Tobacco bio-oil kills agricultural pests, new discovery

Tobacco bio-oil kills agricultural pests, new discovery

9:33 AM, 29th June 2012
Tobacco bio-oil kills agricultural pests, new discovery
Cedric Briens, Chemical Engineer, University of Western Ontario.

BETHESDA, US: Cigarette smoking continues to be the leading cause of preventable death and disease in the United States, but tobacco has potentially beneficial uses as well as deadly ones. Gardeners have long known that homemade mixtures of tobacco and water can kill insect pests. But these homemade brews kill desirable insects, too, and could poison animals that ingest them. Now researchers at the University of Western Ontario are finding new ways to turn tobacco into a more selective eco-friendly pest control agent.

A team led by Cedric Briens, Chemical Engineer, University of Western Ontario heated finely ground tobacco leaves to 500°C in a vacuum, a process called pyrolysis, then collected the condensate. The bio-oil was tested against the Colorado potato beetle, 11 fungi, and 4 bacteria, all of which are agricultural pests.

The bio-oil blocked the growth of the bacteria Streptomyces scabies and Clavibacter michiganensis and the fungus Pythium ultimum. S. scabies causes a common potato scab disease that makes potatoes unmarketable, C. michiganensis kills young plants and deforms fruits, especially tomatoes, and P. ultimum kills seedlings of eggplant, peppers, lettuce, tomatoes, and cucumbers. The bio-oil also killed 100 per cent of Colorado potato beetles, a resistant pest that can destroy potato crops. The other organisms were unaffected.

Nicotine, a key toxin in tobacco, has known insecticidal properties on its own. But even after removing nicotine from the bio-oil, it still potently killed these few pests. The authors say the active components probably include a mixture of phenols with known pesticidal properties working synergistically. They analyzed the bio-oil using gas chromatography–mass spectrometry and note that some of the constituents defy detection. Its possible new pesticidal molecules are being formed in the high heat conditions of pyrolysis. “We do know that no single molecule is effective, and we seem to have discovered a natural cocktail,” said Briens.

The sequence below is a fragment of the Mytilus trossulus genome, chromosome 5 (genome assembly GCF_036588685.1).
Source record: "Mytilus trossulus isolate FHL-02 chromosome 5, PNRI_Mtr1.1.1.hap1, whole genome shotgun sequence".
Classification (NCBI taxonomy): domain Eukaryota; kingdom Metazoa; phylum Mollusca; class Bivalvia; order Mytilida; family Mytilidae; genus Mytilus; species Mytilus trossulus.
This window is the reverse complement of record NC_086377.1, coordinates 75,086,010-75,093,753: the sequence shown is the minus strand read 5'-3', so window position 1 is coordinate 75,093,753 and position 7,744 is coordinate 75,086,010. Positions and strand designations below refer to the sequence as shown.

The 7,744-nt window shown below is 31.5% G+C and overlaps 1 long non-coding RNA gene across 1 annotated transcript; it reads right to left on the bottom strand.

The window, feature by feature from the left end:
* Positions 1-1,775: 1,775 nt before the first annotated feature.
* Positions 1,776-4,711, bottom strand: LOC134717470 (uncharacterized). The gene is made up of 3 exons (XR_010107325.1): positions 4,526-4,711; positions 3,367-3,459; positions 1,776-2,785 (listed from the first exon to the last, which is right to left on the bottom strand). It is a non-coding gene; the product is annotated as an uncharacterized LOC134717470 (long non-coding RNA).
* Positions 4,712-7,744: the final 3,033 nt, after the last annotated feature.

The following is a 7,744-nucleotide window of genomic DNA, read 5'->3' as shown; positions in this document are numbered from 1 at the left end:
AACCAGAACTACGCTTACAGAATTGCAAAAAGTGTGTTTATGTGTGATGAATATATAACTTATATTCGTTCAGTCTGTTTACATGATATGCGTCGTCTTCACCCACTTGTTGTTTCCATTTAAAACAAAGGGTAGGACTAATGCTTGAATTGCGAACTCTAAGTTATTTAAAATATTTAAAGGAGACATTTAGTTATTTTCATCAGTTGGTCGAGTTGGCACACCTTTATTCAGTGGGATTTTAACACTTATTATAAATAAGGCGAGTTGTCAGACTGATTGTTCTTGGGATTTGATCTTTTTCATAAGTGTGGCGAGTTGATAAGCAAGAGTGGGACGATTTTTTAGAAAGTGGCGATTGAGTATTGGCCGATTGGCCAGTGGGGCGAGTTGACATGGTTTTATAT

The probable mixture of active chemicals suggests agricultural pests may not readily develop resistance to the bio-oil. Control of the Colorado potato beetle is especially challenging because the beetle is notorious for its ability to adapt rapidly to new pesticides that are applied. “Insecticides that work now will be obsolete in a few years, and we’ll need new insecticides,” said Briens.

The ability of the bio-oil to target certain agricultural pests could be an asset for future commercialization, because it could spare desirable insects such as honeybees. Some pesticide manufacturers are watching the bio-oil work, but they want to know the active molecules before becoming involved. Then the active components of the bio-oil will require toxicity testing to assess their impact on the environment. “Briens’ study is a logical and efficient approach to identify a useful by-product of tobacco plants, creating a value-added pesticidal fraction. The possibility of discovering a novel pesticidal molecule makes the project very worthwhile,” said Joel Coats, Professor, Iowa State University in Ames.

© National Institute of Environmental Health Science News 

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